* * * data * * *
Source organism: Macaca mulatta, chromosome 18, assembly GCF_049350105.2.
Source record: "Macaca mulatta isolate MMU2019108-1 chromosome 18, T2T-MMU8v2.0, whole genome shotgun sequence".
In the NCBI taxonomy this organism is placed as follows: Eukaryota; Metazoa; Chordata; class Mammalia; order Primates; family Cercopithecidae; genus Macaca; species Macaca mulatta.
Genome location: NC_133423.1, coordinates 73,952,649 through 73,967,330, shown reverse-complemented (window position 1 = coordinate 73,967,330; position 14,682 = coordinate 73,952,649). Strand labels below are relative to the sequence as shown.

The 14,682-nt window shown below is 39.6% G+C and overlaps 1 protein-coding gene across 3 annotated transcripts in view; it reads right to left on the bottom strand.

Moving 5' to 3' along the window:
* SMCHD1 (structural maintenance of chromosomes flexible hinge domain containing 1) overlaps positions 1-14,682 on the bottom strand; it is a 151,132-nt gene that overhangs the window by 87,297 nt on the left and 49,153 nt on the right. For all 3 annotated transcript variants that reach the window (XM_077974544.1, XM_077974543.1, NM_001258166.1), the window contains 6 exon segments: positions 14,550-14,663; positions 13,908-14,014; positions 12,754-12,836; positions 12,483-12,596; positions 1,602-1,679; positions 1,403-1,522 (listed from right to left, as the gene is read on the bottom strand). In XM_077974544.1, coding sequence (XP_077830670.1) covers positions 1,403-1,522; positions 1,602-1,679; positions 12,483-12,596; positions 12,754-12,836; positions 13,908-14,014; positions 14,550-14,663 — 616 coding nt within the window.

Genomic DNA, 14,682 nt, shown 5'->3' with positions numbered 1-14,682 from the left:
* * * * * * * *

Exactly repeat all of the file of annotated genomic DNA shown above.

Source organism: Macaca mulatta, chromosome 18, assembly GCF_049350105.2.
Source record: "Macaca mulatta isolate MMU2019108-1 chromosome 18, T2T-MMU8v2.0, whole genome shotgun sequence".
In the NCBI taxonomy this organism is placed as follows: Eukaryota; Metazoa; Chordata; class Mammalia; order Primates; family Cercopithecidae; genus Macaca; species Macaca mulatta.
Genome location: NC_133423.1, coordinates 73,952,649 through 73,967,330, shown reverse-complemented (window position 1 = coordinate 73,967,330; position 14,682 = coordinate 73,952,649). Strand labels below are relative to the sequence as shown.

The 14,682-nt window shown below is 39.6% G+C and overlaps 1 protein-coding gene across 3 annotated transcripts in view; it reads right to left on the bottom strand.

Moving 5' to 3' along the window:
* SMCHD1 (structural maintenance of chromosomes flexible hinge domain containing 1) overlaps positions 1-14,682 on the bottom strand; it is a 151,132-nt gene that overhangs the window by 87,297 nt on the left and 49,153 nt on the right. For all 3 annotated transcript variants that reach the window (XM_077974544.1, XM_077974543.1, NM_001258166.1), the window contains 6 exon segments: positions 14,550-14,663; positions 13,908-14,014; positions 12,754-12,836; positions 12,483-12,596; positions 1,602-1,679; positions 1,403-1,522 (listed from right to left, as the gene is read on the bottom strand). In XM_077974544.1, coding sequence (XP_077830670.1) covers positions 1,403-1,522; positions 1,602-1,679; positions 12,483-12,596; positions 12,754-12,836; positions 13,908-14,014; positions 14,550-14,663 — 616 coding nt within the window.

Genomic DNA, 14,682 nt, shown 5'->3' with positions numbered 1-14,682 from the left: